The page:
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A Novelist Who Wrote His Way Into Peacemaking

For months, Marek Halter, the Polish-born best-selling author and longtime peace activist, has been trying to convince Ariel Sharon and Yasser Arafat to meet. Though, predictably, the two refused to meet face to face, they both agreed to do something else: Surprisingly, both leaders met with Halter.

The son of a printer and a Yiddish poet, Halter moved to Paris in the 1960s to study art, but soon he earned renown as a novelist and found himself becoming involved in Middle Eastern politics. In 1967, he founded the International Committee for a Negotiated Peace in the Middle East, which brought together activists and intellectuals and helped organize meetings between Palestinians and Israelis. Now he enjoys privileged access to top Israeli and Palestinian leaders and a window into the tangled web of Middle East politics.

“Arafat is a real problem because he is central,” Halter said in a recent interview with the Forward. “He told me that there are three major icons in the world — Fidel Castro, Nelson Mandela and himself. And he’s right. When I told this to Sharon, he told me that icons belong to museums.”

Halter earned his fame in France with the publication, 20 years ago, of “The Book of Abraham,” a family saga stretching from the biblical era to the Warsaw Ghetto, from which he and his family escaped. The Bible also has provided the basis for a trilogy on biblical women — with the first one, “Sarah,” having been published in English translation earlier this year.

Indeed, he said, the Bible is often part of his discussions with Sharon.

For instance, when the Likud leader complained to Halter about the opposition of religious parties to his Gaza withdrawal plan, Halter sympathized and pointed out that he saw no religious grounding for their argument since, according to his interpretation, Gaza was never part of biblical Israel. Halter cited the story of Samson and Delilah, as well as the account of David finding a refuge from Saul’s persecution in Gaza, where he eventually assembled an army of Philistines.

“He liked my argument a lot,” Halter said, conceding that it was not the determining factor in Sharon’s decision to go ahead with the plan and fire hawkish ministers.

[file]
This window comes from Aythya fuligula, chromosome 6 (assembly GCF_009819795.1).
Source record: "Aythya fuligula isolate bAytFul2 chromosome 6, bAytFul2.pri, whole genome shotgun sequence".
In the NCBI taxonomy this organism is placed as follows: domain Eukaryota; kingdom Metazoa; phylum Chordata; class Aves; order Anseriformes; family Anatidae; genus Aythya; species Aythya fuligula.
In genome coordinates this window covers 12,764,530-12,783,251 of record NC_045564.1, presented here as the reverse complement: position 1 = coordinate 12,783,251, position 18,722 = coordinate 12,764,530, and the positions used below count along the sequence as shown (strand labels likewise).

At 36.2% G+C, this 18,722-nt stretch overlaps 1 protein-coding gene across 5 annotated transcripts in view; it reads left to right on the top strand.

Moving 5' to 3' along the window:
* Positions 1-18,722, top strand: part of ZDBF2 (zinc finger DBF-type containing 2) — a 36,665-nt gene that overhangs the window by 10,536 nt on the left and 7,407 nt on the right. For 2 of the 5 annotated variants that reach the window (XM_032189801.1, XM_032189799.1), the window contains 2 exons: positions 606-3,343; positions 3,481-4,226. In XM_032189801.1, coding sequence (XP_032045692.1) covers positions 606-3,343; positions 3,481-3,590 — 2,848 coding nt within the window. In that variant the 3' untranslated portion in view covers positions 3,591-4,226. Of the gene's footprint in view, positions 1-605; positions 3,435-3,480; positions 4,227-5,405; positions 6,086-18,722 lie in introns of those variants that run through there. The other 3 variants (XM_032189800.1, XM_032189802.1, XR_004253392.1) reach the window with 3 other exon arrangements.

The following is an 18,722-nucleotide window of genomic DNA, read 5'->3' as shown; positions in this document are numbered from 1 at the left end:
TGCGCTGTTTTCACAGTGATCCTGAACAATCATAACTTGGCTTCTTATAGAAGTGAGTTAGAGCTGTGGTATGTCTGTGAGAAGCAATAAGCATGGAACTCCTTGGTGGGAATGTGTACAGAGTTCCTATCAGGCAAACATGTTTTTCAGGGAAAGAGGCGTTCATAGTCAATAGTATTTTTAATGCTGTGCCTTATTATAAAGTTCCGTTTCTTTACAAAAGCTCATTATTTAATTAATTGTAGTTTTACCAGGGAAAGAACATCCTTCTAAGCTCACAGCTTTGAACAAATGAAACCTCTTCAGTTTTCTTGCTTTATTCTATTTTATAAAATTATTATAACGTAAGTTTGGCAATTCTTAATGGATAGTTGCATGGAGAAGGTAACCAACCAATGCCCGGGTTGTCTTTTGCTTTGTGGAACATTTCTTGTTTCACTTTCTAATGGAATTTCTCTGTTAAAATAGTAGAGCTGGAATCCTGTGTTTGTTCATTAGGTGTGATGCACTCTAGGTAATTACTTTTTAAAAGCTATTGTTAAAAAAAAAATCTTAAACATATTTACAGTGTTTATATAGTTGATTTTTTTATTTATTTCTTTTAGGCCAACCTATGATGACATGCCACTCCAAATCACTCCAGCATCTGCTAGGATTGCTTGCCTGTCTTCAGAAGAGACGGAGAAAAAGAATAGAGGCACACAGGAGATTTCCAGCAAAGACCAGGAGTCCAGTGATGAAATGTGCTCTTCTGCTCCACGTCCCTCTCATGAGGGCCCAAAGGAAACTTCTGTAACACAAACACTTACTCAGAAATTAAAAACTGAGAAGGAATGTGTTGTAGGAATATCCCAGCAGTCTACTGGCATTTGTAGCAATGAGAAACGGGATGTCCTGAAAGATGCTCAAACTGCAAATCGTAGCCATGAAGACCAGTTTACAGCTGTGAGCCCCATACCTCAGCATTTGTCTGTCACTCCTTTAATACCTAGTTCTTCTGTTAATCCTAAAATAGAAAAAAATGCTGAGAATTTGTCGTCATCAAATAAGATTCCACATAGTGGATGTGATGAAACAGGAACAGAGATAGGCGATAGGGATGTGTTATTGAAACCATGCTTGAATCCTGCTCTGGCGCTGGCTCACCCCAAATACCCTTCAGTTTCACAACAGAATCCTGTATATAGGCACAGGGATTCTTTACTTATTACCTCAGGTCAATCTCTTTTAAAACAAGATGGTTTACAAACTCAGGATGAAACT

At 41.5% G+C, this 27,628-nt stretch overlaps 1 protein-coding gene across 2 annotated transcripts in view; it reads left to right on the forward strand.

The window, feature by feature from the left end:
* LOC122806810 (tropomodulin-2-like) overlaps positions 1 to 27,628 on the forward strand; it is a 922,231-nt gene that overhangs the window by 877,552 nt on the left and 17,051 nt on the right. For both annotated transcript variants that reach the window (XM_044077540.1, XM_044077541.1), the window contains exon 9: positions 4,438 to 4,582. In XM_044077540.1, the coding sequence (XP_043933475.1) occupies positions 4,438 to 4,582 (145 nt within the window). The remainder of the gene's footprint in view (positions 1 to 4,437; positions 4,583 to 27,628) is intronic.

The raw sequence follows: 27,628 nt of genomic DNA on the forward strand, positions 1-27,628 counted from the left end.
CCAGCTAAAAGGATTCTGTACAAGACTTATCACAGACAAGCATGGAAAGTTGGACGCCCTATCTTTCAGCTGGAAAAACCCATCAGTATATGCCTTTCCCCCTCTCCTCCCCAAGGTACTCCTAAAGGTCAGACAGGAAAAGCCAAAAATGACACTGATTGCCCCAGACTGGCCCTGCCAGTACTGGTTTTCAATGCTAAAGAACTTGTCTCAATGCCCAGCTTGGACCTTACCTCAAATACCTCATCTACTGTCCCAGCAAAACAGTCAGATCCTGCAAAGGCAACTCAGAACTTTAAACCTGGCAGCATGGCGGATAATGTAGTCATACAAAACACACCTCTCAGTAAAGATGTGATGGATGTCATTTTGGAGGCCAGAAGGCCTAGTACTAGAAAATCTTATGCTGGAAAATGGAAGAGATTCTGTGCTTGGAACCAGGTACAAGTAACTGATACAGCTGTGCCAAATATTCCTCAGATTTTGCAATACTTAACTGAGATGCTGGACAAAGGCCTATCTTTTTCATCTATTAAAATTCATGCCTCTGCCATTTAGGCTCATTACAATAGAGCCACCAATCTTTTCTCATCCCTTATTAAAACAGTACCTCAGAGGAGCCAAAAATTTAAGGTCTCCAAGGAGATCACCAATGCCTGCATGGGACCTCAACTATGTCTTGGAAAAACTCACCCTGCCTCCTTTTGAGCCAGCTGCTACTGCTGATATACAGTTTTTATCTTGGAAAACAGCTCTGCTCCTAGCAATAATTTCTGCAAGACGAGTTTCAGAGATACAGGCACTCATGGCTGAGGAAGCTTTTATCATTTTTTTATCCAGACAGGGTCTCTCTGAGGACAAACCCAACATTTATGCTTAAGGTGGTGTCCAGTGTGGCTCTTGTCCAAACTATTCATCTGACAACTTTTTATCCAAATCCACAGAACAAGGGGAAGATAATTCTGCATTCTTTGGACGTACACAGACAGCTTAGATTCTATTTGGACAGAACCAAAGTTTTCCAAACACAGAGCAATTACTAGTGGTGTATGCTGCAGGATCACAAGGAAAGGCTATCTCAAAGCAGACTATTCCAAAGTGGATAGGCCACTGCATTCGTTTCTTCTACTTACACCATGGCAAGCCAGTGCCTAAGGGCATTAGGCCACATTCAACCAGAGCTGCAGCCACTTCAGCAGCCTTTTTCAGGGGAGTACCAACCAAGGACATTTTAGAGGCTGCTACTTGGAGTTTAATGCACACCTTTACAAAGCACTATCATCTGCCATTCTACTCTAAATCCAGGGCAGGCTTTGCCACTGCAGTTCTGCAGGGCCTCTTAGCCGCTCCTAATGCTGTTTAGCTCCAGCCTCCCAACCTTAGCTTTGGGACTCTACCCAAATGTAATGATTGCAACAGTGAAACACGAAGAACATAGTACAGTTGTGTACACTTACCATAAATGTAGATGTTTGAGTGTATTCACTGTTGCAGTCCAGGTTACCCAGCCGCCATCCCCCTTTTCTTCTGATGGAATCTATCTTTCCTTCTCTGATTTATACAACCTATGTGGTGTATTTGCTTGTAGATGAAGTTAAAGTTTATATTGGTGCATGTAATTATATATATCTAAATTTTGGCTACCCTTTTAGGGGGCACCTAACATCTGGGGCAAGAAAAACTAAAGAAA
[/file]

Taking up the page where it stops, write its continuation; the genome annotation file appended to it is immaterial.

But the two do not always agree. For example, last month Halter phoned Sharon to tell him that his call for French Jews to move immediately to Israel represented an undue meddling in French domestic affairs and that no government could accept that, once again noting the key role of the Diaspora depicted in the Bible. But Sharon wouldn’t budge.

“He told me this was just the way he felt,” Halter said.

Still, Halter often has the ear of the prime minister, and has even been known to offer him some nonbiblical advice. In one of their recent conversations, Halter told Sharon that if he doesn’t want to talk to Yasser Arafat, he should try Marwan Barghouti, the young Fatah leader currently imprisoned in Israel because of his alleged role in directing terrorist attacks.

“I told him Barghouti could be like Ahmed Ben Bella for Algeria and Mandela for South Africa,” said Halter, referring to the Algerian and South African resistance leaders-turned-heads of state. While this might seem implausible, so was Sharon’s reply: “Maybe.”

“He told me ‘Lama lo’[Why not?],” Halter recalled. “Because he is a pragmatic man.”

The same might be said of Halter. While “The Book of Abraham” and other writings highlight his talents as an imaginative storyteller, Halter also writes with a purpose.

For his trilogy about biblical women —“Sarah,” “Tsippora” and “Lilah” are forthcoming — Halter said he wanted to give back the voices to the women who played a prominent role at the time of the events recounted in the Bible. He said their accomplishments were diminished in the biblical narratives because of the pervasive misogyny that existed when the Scriptures were written.

“I think that by offering a feminine retelling of the Bible, I give back to women their due and I help today’s women by providing them [with] references,” he said. For instance, Halter views the matriarch Sarah as a thoroughly modern woman who refuses to marry the man chosen by her father, asks her servant to bear a child for her and gives birth at an advanced age.

For Halter, stressing the prominent role of women in the world is not just a literary exercise, but a political necessity at a time when secular ideologies are receding and people flock back to churches, synagogues and mosques — especially mosques. This is why he has supported the emergence of grass-roots movements of Muslim women in France advocating more freedom and rights.

“The major secular ideologies are dead, and all that’s left is democracy,” he said. “But democracy is not an ideology, it is just a way of functioning and nobody will die for democracy. So this void is being occupied by religions, and I began asking myself what element could force religion to become part of democracy. And the only answer I have is women.”

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